It's easy enough to enable that feature, along with the others, because the side buttons are physical, not touch-sensitive. And they're consistently good and responsive, which is a big plus for any pair of earbuds. The Elite 3 use a pretty straightforward arrangement. Press the right earbud once to play/pause. Double-click to skip a track, triple-click to repeat it. Hold it down to increase volume. Press the left once to toggle HearThrough on or off, double-click to wake your phone's voice assistant, or hold it to lower volume. Unlike other Jabra earbuds, you have no way to customize these controls.
The voice assistant part of the equation has its own options, which you can choose from. Basically, you can stick to Google Assistant (or Bixby on a Samsung device, if you're so inclined), or you can enable Alexa instead. You'll find this option under the settings, and once enabled, you can ask Alexa just about anything. The cool part is that you can control your Spotify Premium account that way, too. For instance, I told it what to play on my phone with ease, though I did find that the Elite 3 would mess up what I said if the environment around me was louder.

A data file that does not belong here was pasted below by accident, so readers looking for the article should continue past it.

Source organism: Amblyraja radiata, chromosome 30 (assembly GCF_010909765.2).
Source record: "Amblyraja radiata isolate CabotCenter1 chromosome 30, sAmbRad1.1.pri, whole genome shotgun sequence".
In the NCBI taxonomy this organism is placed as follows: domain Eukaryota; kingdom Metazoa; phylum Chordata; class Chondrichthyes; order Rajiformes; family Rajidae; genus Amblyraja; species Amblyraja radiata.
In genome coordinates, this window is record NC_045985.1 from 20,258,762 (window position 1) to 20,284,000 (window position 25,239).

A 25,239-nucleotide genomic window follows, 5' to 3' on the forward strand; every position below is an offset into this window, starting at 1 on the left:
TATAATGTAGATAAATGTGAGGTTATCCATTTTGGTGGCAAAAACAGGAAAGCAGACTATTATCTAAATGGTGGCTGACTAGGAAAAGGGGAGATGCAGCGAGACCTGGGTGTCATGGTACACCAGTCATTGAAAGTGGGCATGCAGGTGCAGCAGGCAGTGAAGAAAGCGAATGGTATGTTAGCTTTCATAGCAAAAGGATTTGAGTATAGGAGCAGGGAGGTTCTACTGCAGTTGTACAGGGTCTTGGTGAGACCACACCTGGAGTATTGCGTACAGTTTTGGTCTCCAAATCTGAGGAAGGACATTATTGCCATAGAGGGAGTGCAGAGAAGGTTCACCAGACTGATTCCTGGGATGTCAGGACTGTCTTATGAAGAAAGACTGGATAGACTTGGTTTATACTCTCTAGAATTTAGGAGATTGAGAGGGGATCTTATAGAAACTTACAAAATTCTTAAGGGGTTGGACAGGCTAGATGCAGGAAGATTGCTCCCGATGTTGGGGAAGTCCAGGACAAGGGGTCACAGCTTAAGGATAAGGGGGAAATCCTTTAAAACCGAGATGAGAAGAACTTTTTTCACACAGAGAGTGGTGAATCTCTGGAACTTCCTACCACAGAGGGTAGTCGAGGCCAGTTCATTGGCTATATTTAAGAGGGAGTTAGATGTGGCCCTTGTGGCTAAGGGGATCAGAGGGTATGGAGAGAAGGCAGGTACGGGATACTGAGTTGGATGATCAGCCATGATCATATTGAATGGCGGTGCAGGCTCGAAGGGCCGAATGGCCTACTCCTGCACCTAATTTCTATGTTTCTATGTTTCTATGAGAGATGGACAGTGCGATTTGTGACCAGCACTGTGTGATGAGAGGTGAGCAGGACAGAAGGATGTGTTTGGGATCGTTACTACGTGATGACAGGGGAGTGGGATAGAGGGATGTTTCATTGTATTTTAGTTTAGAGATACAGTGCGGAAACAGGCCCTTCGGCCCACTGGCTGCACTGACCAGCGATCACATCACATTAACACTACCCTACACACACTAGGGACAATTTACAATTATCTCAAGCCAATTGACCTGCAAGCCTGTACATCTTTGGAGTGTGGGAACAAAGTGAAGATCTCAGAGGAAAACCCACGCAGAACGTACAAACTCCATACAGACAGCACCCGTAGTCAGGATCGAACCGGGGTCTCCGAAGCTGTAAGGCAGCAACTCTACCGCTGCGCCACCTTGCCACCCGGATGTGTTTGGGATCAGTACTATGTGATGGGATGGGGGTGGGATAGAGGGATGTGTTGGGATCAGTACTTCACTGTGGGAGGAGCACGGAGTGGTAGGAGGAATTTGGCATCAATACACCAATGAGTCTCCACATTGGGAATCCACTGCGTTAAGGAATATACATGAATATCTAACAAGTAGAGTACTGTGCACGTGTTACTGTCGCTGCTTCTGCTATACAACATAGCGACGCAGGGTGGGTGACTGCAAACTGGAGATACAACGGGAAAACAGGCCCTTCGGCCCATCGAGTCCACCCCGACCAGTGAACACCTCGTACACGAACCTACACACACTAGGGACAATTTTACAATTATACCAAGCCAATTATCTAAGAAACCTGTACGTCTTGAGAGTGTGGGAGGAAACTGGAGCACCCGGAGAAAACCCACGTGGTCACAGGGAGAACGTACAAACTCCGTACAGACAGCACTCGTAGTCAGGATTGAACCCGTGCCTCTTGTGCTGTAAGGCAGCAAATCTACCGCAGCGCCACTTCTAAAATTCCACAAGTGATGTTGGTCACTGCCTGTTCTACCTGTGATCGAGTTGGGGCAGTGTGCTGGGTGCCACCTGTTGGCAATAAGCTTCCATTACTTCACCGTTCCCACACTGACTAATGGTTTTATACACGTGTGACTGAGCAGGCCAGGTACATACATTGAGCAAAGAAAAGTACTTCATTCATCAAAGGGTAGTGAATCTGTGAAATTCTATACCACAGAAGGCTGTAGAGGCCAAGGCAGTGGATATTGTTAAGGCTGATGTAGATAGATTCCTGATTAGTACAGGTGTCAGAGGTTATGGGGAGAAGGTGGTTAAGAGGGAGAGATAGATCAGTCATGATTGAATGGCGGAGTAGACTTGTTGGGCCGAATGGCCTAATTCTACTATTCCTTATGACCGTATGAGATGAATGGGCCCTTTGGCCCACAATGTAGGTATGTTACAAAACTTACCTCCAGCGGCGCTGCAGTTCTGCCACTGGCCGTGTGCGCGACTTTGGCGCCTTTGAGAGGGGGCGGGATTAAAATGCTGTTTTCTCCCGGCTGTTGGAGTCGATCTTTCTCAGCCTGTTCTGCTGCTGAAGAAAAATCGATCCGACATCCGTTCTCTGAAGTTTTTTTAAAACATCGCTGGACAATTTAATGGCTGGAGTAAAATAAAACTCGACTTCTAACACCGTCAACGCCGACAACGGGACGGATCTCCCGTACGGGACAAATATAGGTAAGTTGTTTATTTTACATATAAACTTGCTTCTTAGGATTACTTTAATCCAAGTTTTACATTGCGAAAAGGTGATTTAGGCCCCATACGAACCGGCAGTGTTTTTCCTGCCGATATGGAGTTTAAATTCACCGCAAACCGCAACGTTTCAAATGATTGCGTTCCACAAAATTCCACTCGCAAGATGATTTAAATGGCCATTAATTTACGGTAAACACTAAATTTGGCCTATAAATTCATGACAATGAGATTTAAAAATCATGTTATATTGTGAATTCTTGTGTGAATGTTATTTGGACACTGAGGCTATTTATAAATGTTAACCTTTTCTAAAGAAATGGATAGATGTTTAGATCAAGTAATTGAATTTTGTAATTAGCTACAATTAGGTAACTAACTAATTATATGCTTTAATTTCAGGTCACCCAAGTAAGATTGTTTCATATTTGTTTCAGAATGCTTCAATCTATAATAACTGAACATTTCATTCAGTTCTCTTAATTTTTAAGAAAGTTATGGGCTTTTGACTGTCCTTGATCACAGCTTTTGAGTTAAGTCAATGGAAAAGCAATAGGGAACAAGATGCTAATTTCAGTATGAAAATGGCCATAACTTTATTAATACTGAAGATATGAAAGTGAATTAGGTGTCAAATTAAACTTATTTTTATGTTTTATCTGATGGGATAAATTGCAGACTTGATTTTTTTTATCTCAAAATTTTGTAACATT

The Spotify integration is actually different from that. Should you choose that instead of a voice assistant (you have to, there's no choice), double-clicking the left earbud will automatically start playing the last song you were listening to on Spotify. Do it again while music is playing, and it will reach into the streaming music app's discover engine and start playing recommended tracks.
Since Jabra did put good mics on the Elite 3, phone calls sound good on both ends. In fact, they do better than some earbuds double the price. Wind reduction isn't exceptional, so you may find callers have a tougher time hearing you if you're walking outside on a blustery day, but for most situations, call quality is going to be sublime. If need be, you can turn on Sidetone to better hear your own voice, or click the left earbud's button to mute the Elite 3 mics during a call in case you need a moment.